This dispute went to arbitration, and the arbitrator ruled that these guys had to repay Company 1 some of that money. Company 1 filed suit in federal court to confirm that award, and the union opposed that motion, arguing that the award was improper because it imposed obligations on Phillip and Clerkin, who were not parties to the arbitration; only the union was such a party.

The district court agreed with the union's position, but the Court of Appeals (Winter, Calabresi and Chin) reverses and holds that while the guys were not present at the hearing, they had manifested their intent to be represented by the union and to be bound by any arbitration award. 

Case law holds that "employees are bound by arbitration decisions and settlements of grievances by union representatives," even if the individual employees were not signatories to the agreement. Since the union contract states that the union was the exclusive bargaining agreement for Phillip and Clerkin, and correspondence in the course of this dispute confirms the union was representing their interests in the proceeding, the arbitrator's award is binding on these guys. I don't know who will have to pay out the arbitration award to Company 1, but under this ruling, that amount will be paid by someone. And they will not be happy about it.

Monday, August 3, 2020

Another broad ruling from the First Department on the New York City Human Rights Law

Here is another example of how the New York City Human Rights Law is far more expansive than federal and state disability laws. The First Department says that Sloan Kettering Hospital may have violated the city law in not taking seriously the plaintiff's request for her disability accommodation.

The case is Hosking v. Memorial Sloan Kettering, issued by the First Department on June 18. The general outline guiding reasonable accommodation law under federal, state and city law is similar: if you have a disability and cannot perform certain job functions, the employer has to accommodate you if the accommodation does not create an undue burden on management and the accommodation does not eliminate an essential job function. But we have significant differences in these laws. 

Under the Americans with Disabilities Act, as well as state and city law, the employer must engage the employee in the "interactive process," which means the parties have to try in good faith to find a reasonable accommodation. If the employer does not take that obligation seriously, but there is no reasonable accommodation available to the employee in any event, there is no separate lawsuit against the employer under federal and state law. In 2009, the First Department held in Phillips v. City of New York, 66 A.D.3d 70, that the employer's failure to engage the employee in a good-faith interactive process violates the New York City Human Rights Law, which expressly mandates more expansive civil rights protections than federal and state law. But the New York Court of Appeals rejected that interpretation in Jacobson v. New York City Health & Hosp. Corp., 22 N,Y.3d 837 (2014). This led the City Council in 2018 to amend the City law to codify the holding in Phillips and reject the contrary holding in Jacobson.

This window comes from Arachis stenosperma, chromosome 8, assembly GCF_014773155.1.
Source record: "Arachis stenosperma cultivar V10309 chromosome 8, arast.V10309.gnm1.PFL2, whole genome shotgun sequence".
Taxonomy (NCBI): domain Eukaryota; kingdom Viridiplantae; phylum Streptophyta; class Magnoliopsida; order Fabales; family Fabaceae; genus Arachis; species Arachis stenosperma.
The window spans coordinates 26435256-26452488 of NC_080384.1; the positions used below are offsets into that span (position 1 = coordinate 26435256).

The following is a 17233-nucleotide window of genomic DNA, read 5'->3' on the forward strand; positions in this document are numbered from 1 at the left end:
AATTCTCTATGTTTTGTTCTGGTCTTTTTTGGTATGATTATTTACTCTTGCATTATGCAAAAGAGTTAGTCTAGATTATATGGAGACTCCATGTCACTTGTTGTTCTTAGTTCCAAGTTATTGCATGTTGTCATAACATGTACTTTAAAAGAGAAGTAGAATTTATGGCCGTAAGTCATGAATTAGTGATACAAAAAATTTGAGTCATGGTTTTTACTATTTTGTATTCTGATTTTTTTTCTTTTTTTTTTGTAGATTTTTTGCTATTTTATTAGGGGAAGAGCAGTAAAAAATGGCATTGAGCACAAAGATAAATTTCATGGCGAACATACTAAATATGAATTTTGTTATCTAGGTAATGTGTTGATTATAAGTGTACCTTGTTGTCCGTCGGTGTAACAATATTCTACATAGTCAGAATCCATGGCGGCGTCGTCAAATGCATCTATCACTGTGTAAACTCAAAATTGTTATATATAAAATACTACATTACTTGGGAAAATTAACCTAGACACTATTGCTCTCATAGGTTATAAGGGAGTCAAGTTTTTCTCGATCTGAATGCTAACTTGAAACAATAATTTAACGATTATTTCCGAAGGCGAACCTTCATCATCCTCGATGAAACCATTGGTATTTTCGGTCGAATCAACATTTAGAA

Under the 2018 law, the City law characterizes the "interactive process" as "cooperative dialogue." It means the employer must "engage in good faith in a written or oral dialogue concerning the person's accommodation needs," including any alternatives to the requested accommodation. These differences between federal, state and city law may make life confusing for HR departments, but the city has the right to create greater protections for plaintiffs in the civil rights context. This means additional training for managers and supervisors to ensure that employees are not suffering employment discrimination, and it means that briefs and legal memos are longer because they contain separate sections dealing with the different laws that may govern the employment relationship.

The record here permits the finding that the employer did not engage in a good faith cooperative dialogue in responding to plaintiff's request for a reasonable accommodation. The employer simply told plaintiff (whose disability prevented her from performing certain doorman functions at the hospital) that she did not fit within "the new model" at the facility and she should apply for another position within the hospital. The First Department concludes with this statement:

There is no rule that an employer has to engage in the process for a certain number of days or that it ultimately has to give the employee what the employee is demanding. However, the process has to be held in good faith and the essential functions of the position need to be part of the interactive process the law requires, not a unilateral employer decision cloaked by business judgement. Indeed, what happened here "is a long way from the framework of cooperative problem solving based on open and individualized exchange in the workplace that the [Americans with Disabilities Act [ADA] intended."